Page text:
Costa Rica eco-resort combines jungle yoga with sustainable design

August 9, 2017 by  
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NALU boutique hotel in Costa Rica is a sustainable jungle retreat for exercise and relaxation. Merging sustainability with local craftsmanship, architecture firm Studio Saxe designed a series of pavilions scattered amongst the trees, offering each occupant an extra sense of privacy. The hotel is located in Nosara, a burgeoning tourist destination for health, wellness and surfing. The owners, Nomel and Mariya Libid, wanted the design of the new building to reflect this attitude by offering several tranquil spaces for various types of recreation and exercise. Dense jungle completely surrounds the individual pavilion homes. The architects determined optimal positions for each of the structures by conducting extensive analyses of wind and sun patterns. Related: 8 gorgeous green hotels to add to your bucket list The timber roofs made of recycled Teak planks protrude over each pavilion to create shade from the intense equatorial sun. Corridors lit from the pergola roofs frame views of the lush surroundings and connect separate rooms. “Our project Nalu represents the power of simple, low-key, modern tropical architecture ,” says architect Benjamin Garcia Saxe. “It has quickly become a town favorite, which shows that there is a real desire to occupy spaces that bring people closer to nature, while addressing the needs of contemporary life,” he adds. + Studio Saxe Photos by Andres Garcia Lachner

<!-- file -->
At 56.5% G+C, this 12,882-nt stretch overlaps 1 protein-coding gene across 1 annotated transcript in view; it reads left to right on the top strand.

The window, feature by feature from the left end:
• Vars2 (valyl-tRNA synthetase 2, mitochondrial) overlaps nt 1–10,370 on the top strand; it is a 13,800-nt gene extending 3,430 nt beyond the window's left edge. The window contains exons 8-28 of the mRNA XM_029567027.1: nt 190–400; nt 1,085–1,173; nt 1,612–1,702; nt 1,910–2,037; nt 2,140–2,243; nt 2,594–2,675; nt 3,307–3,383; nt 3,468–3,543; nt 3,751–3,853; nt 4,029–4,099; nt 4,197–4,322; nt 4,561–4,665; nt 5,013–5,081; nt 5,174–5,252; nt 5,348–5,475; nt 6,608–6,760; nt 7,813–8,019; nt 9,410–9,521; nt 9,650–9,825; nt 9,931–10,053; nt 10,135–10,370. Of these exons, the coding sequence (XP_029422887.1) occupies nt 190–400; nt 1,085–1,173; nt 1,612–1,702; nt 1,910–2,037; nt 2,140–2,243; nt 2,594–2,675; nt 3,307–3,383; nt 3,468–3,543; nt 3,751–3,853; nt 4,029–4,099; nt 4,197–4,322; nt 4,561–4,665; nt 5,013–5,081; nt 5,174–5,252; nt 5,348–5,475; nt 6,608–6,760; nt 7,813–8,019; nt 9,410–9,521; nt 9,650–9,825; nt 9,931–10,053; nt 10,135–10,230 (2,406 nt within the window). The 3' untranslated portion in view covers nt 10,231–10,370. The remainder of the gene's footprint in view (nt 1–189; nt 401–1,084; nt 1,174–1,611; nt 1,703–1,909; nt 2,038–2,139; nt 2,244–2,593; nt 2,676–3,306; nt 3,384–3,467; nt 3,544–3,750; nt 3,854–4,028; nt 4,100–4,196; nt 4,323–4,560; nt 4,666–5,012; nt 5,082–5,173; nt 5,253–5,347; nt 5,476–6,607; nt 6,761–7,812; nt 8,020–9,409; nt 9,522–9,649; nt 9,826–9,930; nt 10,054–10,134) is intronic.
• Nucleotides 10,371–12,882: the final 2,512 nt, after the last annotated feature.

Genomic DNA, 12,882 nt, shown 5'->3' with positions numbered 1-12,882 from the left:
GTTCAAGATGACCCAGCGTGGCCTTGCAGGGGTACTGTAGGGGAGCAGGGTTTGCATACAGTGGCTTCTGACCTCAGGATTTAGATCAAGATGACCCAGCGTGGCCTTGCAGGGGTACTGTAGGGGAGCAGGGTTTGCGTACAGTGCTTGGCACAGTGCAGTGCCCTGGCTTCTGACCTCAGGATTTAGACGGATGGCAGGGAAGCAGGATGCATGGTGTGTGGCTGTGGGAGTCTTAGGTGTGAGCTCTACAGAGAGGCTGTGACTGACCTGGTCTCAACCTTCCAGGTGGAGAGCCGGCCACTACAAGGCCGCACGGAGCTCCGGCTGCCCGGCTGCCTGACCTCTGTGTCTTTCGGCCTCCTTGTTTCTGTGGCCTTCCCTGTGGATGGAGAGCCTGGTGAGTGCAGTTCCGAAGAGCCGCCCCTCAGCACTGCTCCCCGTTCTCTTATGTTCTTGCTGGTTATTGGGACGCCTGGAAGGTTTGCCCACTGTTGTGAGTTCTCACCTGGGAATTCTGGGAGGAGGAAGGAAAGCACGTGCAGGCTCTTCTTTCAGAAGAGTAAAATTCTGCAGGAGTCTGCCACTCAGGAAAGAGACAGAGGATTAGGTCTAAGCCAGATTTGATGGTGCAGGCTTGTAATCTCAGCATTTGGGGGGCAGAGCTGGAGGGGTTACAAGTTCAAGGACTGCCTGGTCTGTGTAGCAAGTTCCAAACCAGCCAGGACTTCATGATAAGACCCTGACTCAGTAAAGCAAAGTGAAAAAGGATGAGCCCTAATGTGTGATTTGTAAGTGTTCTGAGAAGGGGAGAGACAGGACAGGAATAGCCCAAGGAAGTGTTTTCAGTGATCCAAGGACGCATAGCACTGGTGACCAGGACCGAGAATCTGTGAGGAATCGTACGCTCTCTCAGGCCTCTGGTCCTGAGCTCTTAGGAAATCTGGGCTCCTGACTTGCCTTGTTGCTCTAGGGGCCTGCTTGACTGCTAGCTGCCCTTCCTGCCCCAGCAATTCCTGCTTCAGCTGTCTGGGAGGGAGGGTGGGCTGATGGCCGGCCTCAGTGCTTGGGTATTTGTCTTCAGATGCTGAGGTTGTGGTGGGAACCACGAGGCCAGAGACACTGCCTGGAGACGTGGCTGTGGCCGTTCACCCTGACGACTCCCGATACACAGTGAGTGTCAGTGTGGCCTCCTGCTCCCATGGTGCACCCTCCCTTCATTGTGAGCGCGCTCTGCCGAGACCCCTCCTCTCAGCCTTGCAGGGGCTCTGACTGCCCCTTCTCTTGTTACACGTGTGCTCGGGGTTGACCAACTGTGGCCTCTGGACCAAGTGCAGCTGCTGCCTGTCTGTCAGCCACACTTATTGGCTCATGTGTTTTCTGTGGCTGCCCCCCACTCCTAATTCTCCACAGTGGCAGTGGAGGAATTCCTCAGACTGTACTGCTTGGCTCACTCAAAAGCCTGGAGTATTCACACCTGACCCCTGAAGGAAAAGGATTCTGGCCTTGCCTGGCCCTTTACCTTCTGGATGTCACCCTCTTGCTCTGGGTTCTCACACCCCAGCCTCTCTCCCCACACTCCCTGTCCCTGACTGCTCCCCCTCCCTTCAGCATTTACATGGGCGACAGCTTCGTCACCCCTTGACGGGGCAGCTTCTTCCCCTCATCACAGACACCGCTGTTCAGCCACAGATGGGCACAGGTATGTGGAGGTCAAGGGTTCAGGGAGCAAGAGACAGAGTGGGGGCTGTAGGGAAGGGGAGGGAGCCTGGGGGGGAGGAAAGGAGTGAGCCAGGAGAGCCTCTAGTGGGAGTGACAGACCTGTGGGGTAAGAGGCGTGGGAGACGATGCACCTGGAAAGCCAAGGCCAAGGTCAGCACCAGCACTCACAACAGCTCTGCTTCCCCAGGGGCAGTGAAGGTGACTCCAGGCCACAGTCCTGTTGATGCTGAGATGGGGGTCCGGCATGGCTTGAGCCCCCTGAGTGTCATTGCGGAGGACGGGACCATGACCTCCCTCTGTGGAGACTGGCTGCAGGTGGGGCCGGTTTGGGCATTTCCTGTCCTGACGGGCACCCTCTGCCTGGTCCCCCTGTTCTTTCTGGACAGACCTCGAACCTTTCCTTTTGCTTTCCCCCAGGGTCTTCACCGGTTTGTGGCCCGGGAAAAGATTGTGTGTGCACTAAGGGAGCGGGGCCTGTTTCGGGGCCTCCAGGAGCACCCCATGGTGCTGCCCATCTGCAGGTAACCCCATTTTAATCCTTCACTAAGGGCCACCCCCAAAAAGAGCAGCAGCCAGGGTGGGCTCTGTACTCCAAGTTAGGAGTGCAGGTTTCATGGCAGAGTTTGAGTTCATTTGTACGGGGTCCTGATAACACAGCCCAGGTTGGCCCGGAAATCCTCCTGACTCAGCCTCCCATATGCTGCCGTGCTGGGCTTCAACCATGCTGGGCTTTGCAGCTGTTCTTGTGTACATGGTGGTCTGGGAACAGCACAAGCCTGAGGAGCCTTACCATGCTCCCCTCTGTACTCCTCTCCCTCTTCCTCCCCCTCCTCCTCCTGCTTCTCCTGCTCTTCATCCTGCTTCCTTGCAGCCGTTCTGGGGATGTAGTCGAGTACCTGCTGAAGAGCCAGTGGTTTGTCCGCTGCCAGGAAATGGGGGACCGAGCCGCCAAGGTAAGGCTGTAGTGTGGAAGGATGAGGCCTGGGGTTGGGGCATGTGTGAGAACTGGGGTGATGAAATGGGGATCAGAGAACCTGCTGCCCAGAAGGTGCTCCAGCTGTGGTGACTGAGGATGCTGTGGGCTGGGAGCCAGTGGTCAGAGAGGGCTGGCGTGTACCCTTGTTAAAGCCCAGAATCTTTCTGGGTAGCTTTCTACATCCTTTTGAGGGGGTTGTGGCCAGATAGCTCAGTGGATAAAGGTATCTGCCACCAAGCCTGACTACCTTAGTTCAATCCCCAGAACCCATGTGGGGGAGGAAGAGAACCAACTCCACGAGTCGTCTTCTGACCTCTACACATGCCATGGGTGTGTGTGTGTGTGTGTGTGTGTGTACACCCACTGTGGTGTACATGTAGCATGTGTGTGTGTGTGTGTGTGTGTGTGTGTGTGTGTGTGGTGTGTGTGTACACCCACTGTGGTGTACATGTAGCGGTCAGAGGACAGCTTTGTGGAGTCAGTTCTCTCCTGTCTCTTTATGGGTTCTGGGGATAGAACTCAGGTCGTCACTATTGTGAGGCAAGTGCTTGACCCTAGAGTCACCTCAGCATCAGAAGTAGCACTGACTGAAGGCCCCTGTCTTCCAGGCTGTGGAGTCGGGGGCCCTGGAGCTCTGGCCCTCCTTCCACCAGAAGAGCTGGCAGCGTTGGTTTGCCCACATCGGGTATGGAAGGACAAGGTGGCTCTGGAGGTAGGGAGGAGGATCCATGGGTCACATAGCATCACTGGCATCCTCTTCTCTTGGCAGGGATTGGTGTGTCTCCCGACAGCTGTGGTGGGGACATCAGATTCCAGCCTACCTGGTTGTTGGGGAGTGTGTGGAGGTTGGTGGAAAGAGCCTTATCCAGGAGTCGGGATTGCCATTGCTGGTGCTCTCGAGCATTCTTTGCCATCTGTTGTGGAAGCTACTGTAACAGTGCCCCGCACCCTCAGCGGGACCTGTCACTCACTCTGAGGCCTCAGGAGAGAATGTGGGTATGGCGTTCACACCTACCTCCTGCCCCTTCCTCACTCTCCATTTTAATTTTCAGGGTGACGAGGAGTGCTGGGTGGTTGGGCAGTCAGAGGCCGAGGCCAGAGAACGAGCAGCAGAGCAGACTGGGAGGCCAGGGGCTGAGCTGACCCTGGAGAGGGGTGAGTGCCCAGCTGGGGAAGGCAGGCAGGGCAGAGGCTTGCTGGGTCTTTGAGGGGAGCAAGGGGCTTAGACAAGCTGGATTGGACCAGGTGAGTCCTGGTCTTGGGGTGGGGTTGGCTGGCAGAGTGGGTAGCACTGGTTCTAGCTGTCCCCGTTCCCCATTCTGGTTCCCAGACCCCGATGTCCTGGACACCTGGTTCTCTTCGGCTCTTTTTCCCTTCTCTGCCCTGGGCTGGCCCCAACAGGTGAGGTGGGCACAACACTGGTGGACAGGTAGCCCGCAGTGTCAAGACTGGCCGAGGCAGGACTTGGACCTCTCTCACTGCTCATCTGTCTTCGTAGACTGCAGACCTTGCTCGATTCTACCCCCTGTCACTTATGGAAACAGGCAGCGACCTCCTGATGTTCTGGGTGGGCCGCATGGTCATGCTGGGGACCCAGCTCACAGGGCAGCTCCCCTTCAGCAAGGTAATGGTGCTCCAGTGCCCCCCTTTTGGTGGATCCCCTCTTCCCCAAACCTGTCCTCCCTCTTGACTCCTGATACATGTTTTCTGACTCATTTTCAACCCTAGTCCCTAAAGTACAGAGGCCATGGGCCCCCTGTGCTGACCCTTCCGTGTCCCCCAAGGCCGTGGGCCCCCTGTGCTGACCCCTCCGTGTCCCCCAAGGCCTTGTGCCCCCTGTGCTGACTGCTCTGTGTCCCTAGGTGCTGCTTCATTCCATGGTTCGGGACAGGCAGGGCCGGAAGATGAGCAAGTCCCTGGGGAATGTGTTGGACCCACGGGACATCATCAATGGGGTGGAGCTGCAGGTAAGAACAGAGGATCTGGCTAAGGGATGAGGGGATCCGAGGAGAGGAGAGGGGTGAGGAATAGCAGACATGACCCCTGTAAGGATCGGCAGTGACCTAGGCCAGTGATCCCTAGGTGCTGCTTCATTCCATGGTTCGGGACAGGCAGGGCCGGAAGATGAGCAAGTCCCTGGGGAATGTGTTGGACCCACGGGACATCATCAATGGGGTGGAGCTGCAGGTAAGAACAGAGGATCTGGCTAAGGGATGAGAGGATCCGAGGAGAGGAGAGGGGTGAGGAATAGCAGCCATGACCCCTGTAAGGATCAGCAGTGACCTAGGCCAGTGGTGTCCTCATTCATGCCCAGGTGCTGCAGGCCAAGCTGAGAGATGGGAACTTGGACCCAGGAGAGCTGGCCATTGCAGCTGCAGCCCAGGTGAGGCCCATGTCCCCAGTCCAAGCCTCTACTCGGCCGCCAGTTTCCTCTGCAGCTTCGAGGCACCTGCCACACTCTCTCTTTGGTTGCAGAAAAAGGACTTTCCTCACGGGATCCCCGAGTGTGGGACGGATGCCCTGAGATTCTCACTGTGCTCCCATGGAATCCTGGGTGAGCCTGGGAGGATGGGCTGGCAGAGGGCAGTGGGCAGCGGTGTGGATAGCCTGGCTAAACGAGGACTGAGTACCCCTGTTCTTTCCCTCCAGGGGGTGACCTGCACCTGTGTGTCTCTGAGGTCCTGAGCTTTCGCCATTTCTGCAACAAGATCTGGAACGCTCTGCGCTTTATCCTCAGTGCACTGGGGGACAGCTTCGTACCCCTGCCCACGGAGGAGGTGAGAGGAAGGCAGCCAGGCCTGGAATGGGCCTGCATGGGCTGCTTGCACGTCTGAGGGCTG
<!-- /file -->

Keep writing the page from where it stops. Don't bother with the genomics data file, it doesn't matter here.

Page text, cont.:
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Costa Rica eco-resort combines jungle yoga with sustainable design

Breathtaking bamboo building withstands earthquakes and boasts a zero-carbon footprint

August 9, 2017 by